Sara M. Tolaney, MD, MPH, discusses tailoring HER2-directed therapies in the treatment of patients with breast cancer.
Sara M. Tolaney, MD, MPH, associate director, Susan F. Smith Center for Women's Cancers, Dana-Farber Cancer Institute, and associate professor of medicine, Harvard Medical School, discusses tailoring HER2-directed therapies in the treatment of patients with breast cancer.
New developments in HER2-directed therapies have made a significant impact on the treatment of this patient population, according to Tolaney. However, as more new therapies are introduced, it is important to consider how to best personalize treatment for each patient, Tolaney says. This entails attempting to de-escalate treatment by giving less toxic therapy to patients who have lower-risk disease, and conversely, to escalate treatment for those with higher-risk disease, Tolaney explains.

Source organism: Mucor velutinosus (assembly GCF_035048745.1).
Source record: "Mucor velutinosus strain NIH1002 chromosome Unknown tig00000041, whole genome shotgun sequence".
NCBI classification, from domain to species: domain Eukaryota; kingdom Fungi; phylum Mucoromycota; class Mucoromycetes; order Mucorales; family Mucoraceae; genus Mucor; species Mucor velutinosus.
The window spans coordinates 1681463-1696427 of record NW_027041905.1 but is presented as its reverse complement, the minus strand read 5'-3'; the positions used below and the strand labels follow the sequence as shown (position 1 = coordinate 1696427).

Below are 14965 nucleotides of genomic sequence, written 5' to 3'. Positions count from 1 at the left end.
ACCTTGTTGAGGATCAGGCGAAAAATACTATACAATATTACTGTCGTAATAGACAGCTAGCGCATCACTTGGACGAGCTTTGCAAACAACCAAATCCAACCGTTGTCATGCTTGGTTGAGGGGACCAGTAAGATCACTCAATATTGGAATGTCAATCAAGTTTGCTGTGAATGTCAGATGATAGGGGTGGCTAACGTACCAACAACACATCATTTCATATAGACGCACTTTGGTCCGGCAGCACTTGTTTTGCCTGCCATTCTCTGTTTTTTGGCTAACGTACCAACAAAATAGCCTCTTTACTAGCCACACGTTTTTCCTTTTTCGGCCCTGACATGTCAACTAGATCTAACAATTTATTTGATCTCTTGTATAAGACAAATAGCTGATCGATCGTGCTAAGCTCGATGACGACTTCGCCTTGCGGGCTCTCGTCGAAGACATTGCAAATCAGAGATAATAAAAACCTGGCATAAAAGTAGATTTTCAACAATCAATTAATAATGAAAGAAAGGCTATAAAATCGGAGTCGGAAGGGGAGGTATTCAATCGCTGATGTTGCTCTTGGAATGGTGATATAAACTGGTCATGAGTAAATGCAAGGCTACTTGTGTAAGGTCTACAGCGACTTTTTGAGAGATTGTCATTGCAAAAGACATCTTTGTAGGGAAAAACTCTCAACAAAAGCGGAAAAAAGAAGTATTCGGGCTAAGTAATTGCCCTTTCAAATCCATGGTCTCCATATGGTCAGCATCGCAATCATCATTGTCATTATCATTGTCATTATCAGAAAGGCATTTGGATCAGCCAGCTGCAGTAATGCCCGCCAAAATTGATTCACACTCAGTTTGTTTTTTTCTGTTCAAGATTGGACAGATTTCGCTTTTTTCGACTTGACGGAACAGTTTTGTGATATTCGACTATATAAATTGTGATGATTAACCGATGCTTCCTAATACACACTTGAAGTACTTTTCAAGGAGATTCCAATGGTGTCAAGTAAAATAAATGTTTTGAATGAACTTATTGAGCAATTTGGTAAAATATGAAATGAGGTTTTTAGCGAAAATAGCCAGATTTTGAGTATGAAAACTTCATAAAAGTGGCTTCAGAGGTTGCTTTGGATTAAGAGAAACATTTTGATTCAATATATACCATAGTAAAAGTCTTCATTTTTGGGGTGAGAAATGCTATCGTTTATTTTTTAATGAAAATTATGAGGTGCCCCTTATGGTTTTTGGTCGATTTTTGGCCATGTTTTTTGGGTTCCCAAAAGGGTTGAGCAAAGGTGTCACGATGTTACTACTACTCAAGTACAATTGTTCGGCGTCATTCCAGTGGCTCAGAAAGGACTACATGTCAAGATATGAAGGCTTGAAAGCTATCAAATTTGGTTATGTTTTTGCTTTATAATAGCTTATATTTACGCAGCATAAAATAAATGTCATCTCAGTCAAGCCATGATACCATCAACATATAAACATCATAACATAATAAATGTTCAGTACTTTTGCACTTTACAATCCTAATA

For example, those with small, HER2-positive, node-negative breast cancers, may be optimal candidates to receive less therapy, Tolaney notes. Additionally, now that better HER2-directed agents are available, de-escalated approaches may prove to be more feasible. However, although significant updates have been made in this arena, there is always room for improvement, Tolaney concludes.